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CURWOOD: It's Living on Earth. I'm Steve Curwood.
Snowmelt off the Rocky Mountains in seven states feeds the Great Colorado River. For generations this river has been generous, and from Wyoming to Los Angeles its waters spurred immigrant settlers to plant crops and multiply. But today the river is overtaxed. Cities need more water and their clout is growing against farmers.
California has been consuming more of its allotted share of the Colorado's water for decades. But on January 1st, the federal government said, "enough." Interior Secretary Gale Norton called the move a turning point.
NORTON: The future of the Colorado River will be shaped by drought and population growth. We no longer have abundant surpluses and full reservoirs. The era of limits is upon us.
CURWOOD: Failed negotiations on how to divvy up the water between farmers in Southern California's Imperial Valley and residents of the San Diego area led to the restrictions. The unexpected sticking point was the Salton Sea, a putrid and shrinking man-made body of water that would dry out without runoff from farms.
Clara Jeffery is a journalist who has written about the Salton Sea for Harper's Magazine. Clara, how would this body of water and the agricultural runoff that maintains it wind up as the lynchpin of the entire water deal?
JEFFERY: This all goes back to a Coolidge administration law known as the Law of the River that determined how much water each of the seven states in the Colorado River Watershed would get. For years and years almost since the law was passed, California was using way more water than it was allotted, but because the other states were fairly unpopulated, nobody minded. However, as Vegas and Phoenix and other cities in the southwest started to boom, those states wanted their share of the water.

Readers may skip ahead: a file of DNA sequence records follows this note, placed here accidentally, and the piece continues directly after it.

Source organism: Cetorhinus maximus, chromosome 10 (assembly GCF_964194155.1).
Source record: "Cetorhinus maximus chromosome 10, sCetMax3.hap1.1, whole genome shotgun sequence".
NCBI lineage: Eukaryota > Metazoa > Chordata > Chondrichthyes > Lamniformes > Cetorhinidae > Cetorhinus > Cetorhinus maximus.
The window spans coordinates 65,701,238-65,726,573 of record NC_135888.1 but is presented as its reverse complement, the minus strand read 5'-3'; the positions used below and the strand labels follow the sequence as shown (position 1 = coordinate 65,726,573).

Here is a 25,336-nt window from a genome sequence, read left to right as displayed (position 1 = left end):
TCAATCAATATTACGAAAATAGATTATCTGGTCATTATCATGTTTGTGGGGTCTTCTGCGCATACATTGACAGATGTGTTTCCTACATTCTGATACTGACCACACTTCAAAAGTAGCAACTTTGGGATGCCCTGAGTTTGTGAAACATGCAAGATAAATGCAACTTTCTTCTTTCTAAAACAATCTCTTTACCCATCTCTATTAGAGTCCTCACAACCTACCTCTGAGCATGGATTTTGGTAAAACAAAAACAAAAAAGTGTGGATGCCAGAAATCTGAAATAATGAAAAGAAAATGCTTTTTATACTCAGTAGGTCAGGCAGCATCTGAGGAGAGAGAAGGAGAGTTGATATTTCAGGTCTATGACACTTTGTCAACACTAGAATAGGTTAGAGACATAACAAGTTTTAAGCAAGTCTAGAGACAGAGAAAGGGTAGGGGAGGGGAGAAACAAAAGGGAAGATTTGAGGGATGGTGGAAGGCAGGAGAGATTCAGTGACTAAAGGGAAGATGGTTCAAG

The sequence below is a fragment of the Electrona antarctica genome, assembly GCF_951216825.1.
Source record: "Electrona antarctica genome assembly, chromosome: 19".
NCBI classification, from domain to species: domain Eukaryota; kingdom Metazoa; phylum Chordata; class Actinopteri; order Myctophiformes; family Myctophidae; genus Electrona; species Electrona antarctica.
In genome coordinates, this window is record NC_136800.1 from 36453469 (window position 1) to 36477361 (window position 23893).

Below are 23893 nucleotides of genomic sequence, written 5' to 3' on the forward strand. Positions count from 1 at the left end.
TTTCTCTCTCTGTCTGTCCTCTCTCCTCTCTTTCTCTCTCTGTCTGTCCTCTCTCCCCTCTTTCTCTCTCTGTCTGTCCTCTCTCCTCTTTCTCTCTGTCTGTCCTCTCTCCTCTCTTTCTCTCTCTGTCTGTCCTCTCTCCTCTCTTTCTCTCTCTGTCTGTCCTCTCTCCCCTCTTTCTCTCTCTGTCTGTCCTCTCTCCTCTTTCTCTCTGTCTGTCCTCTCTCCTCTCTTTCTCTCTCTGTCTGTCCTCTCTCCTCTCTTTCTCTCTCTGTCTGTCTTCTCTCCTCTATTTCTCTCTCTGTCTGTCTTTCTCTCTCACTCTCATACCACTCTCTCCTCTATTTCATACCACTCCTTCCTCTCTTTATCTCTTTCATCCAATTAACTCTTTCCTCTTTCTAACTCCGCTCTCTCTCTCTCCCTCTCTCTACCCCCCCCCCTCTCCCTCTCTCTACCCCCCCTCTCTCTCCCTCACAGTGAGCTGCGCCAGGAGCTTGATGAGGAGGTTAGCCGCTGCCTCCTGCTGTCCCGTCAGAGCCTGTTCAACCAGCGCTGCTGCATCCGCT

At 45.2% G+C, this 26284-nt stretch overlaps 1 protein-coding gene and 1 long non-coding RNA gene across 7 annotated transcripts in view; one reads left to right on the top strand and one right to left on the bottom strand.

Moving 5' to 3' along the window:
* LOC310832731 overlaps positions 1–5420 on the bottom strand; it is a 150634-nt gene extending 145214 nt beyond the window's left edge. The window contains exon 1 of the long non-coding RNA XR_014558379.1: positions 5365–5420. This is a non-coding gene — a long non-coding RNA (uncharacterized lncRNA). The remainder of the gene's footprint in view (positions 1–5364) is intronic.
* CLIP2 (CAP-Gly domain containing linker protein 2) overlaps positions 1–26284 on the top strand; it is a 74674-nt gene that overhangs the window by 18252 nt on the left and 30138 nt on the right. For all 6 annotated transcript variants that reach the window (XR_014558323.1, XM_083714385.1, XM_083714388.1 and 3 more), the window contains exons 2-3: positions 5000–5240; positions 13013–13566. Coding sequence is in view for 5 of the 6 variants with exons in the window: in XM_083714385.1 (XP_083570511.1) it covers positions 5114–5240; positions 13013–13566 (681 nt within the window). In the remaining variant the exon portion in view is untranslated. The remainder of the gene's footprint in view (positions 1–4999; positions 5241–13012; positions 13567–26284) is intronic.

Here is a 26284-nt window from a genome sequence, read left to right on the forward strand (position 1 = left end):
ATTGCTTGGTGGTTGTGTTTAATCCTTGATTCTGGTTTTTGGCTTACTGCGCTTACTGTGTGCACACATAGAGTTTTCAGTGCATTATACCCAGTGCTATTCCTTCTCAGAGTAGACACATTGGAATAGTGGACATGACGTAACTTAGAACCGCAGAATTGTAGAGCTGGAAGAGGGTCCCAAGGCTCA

So, during the Clinton administration a deal was brokered in which California would slowly be weaned from its overuse of the Colorado River. In order to do that, California had to sort out its own internal water disputes. So, San Diego, looking at its coming growth, wanted to take some of the water that was now going to the Imperial Valley and use it for its own purposes. So, unless the Imperial Valley agreed to give up that water, the inner California deal would fall apart and therefore, the larger seven state treaty couldn't be enacted either, which is what happened on December 31st.
CURWOOD: Now, the Salton Sea, in fact, is a sea, if I understand this correctly, in that it's salty water. Tell me, what's the ecology of the Salton Sea?
JEFFERY: The Salton Sea is 25 percent saltier than the Pacific Ocean, although technically it's a lake. Because it's only fed by the runoff of the nearby farms at this point, not only is it saltier but it has a lot of fertilizer in the water.
So, the sea basically has two problems; one is that it's so salty and if it continues to get saltier it won't be able to support any fish at all. The other problem is that this runoff causes the algae in the sea to bloom and when it then dies the decomposing algae takes all the oxygen out of the water and so all those fish then die. When this happens, you can have rafts of dead fish that stretch on for acres and acres.